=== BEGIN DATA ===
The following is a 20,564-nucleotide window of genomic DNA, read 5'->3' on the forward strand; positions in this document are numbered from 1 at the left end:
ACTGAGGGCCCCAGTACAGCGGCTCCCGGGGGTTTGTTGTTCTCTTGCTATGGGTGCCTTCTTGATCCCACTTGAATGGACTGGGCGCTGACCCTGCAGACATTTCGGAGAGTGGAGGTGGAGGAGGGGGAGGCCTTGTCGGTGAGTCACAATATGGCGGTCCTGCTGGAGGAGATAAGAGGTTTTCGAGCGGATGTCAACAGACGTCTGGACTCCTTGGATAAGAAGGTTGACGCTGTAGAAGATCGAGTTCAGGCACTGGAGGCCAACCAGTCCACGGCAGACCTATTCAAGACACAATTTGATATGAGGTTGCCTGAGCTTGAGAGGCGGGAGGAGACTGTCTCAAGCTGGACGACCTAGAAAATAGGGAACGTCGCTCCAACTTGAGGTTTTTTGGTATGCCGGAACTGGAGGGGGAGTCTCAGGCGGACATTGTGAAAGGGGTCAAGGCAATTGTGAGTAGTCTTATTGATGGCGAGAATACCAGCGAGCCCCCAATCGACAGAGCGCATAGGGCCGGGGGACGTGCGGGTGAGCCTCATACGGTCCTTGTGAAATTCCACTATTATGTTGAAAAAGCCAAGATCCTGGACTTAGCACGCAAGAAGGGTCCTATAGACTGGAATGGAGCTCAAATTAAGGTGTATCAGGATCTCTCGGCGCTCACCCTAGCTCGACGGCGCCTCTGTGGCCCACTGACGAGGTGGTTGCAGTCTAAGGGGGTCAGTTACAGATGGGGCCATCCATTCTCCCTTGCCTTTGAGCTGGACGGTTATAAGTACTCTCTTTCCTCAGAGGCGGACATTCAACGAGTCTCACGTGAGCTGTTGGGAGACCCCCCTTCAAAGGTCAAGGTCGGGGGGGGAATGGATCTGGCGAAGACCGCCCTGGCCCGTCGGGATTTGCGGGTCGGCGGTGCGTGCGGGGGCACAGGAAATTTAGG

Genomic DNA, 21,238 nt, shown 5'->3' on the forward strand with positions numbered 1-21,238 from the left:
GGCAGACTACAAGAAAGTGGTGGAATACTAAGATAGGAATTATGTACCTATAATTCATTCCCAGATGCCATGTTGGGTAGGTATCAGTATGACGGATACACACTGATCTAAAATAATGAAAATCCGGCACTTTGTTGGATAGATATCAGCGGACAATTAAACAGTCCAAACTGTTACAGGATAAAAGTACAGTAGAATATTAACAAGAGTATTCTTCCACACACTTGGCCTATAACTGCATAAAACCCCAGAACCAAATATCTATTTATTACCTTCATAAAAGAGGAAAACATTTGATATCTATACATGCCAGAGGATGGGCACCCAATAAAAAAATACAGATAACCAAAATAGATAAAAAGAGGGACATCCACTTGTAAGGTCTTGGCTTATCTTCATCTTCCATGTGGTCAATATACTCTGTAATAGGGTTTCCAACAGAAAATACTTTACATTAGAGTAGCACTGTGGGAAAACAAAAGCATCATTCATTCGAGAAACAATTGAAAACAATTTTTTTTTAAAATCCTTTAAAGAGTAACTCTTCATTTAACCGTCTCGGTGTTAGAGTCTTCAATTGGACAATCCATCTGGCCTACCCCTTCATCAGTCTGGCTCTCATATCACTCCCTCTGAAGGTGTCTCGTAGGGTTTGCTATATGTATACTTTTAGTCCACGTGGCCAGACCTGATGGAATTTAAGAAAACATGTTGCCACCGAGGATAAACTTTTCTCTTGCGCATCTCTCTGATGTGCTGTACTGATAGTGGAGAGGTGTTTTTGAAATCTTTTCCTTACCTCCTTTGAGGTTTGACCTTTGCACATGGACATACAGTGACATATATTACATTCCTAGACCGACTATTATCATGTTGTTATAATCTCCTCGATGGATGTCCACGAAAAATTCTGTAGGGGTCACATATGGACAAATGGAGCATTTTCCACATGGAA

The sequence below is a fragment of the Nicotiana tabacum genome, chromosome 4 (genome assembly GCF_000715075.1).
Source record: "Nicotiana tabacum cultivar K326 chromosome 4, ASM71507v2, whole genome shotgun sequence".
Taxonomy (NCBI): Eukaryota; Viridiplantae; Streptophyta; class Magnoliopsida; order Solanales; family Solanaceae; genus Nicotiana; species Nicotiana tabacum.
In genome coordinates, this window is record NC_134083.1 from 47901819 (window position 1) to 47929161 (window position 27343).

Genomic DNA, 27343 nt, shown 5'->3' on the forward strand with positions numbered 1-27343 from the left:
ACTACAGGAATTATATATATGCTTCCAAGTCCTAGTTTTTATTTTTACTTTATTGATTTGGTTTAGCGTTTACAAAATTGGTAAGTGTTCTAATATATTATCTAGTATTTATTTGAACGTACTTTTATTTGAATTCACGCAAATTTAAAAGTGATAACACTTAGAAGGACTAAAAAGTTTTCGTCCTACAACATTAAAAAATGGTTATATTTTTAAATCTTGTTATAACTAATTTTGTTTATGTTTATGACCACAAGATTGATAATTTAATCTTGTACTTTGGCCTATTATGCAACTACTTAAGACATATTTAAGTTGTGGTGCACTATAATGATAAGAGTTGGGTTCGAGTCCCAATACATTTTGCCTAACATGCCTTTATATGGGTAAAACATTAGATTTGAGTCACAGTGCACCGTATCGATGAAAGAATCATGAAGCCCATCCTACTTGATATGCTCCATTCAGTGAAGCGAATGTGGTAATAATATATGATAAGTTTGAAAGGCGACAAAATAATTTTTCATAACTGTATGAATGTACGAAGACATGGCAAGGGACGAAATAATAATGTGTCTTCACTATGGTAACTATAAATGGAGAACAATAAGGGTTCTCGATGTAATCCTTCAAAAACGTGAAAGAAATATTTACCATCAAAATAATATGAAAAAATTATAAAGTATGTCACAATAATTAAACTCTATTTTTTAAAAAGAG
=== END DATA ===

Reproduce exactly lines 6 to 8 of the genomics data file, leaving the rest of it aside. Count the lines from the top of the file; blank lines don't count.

Source record: "Nicotiana tabacum cultivar K326 chromosome 4, ASM71507v2, whole genome shotgun sequence".
Taxonomy (NCBI): Eukaryota; Viridiplantae; Streptophyta; class Magnoliopsida; order Solanales; family Solanaceae; genus Nicotiana; species Nicotiana tabacum.
In genome coordinates, this window is record NC_134083.1 from 47901819 (window position 1) to 47929161 (window position 27343).